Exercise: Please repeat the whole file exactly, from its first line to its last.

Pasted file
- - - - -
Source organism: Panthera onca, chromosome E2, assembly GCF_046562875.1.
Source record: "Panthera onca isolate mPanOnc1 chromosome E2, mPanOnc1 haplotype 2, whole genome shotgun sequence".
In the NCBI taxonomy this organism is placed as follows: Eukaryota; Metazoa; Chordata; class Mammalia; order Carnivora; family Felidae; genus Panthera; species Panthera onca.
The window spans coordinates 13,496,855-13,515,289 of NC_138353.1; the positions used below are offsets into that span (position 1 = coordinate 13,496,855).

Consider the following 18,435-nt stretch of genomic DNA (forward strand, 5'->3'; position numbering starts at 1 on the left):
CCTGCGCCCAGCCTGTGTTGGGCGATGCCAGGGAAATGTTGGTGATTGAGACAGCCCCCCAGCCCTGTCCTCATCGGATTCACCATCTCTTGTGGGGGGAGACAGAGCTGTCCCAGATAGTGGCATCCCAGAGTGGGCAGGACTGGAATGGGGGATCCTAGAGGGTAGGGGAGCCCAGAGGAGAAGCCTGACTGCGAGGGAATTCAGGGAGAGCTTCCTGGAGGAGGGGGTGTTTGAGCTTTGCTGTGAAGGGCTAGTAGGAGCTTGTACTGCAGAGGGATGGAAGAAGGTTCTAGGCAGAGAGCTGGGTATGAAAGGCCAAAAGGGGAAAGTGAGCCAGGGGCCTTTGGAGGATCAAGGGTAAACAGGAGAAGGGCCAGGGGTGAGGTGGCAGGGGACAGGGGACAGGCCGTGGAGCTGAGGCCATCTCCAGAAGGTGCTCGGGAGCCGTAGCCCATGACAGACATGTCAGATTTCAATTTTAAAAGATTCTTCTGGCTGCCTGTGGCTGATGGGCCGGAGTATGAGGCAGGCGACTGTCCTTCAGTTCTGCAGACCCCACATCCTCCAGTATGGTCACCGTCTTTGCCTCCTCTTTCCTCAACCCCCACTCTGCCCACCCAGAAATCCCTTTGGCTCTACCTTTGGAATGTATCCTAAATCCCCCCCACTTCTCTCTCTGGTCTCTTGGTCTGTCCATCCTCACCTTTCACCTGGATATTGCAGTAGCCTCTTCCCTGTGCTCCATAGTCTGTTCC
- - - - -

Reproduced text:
Source organism: Panthera onca, chromosome E2, assembly GCF_046562875.1.
Source record: "Panthera onca isolate mPanOnc1 chromosome E2, mPanOnc1 haplotype 2, whole genome shotgun sequence".
In the NCBI taxonomy this organism is placed as follows: Eukaryota; Metazoa; Chordata; class Mammalia; order Carnivora; family Felidae; genus Panthera; species Panthera onca.
The window spans coordinates 13,496,855-13,515,289 of NC_138353.1; the positions used below are offsets into that span (position 1 = coordinate 13,496,855).

Consider the following 18,435-nt stretch of genomic DNA (forward strand, 5'->3'; position numbering starts at 1 on the left):
CCTGCGCCCAGCCTGTGTTGGGCGATGCCAGGGAAATGTTGGTGATTGAGACAGCCCCCCAGCCCTGTCCTCATCGGATTCACCATCTCTTGTGGGGGGAGACAGAGCTGTCCCAGATAGTGGCATCCCAGAGTGGGCAGGACTGGAATGGGGGATCCTAGAGGGTAGGGGAGCCCAGAGGAGAAGCCTGACTGCGAGGGAATTCAGGGAGAGCTTCCTGGAGGAGGGGGTGTTTGAGCTTTGCTGTGAAGGGCTAGTAGGAGCTTGTACTGCAGAGGGATGGAAGAAGGTTCTAGGCAGAGAGCTGGGTATGAAAGGCCAAAAGGGGAAAGTGAGCCAGGGGCCTTTGGAGGATCAAGGGTAAACAGGAGAAGGGCCAGGGGTGAGGTGGCAGGGGACAGGGGACAGGCCGTGGAGCTGAGGCCATCTCCAGAAGGTGCTCGGGAGCCGTAGCCCATGACAGACATGTCAGATTTCAATTTTAAAAGATTCTTCTGGCTGCCTGTGGCTGATGGGCCGGAGTATGAGGCAGGCGACTGTCCTTCAGTTCTGCAGACCCCACATCCTCCAGTATGGTCACCGTCTTTGCCTCCTCTTTCCTCAACCCCCACTCTGCCCACCCAGAAATCCCTTTGGCTCTACCTTTGGAATGTATCCTAAATCCCCCCCACTTCTCTCTCTGGTCTCTTGGTCTGTCCATCCTCACCTTTCACCTGGATATTGCAGTAGCCTCTTCCCTGTGCTCCATAGTCTGTTCC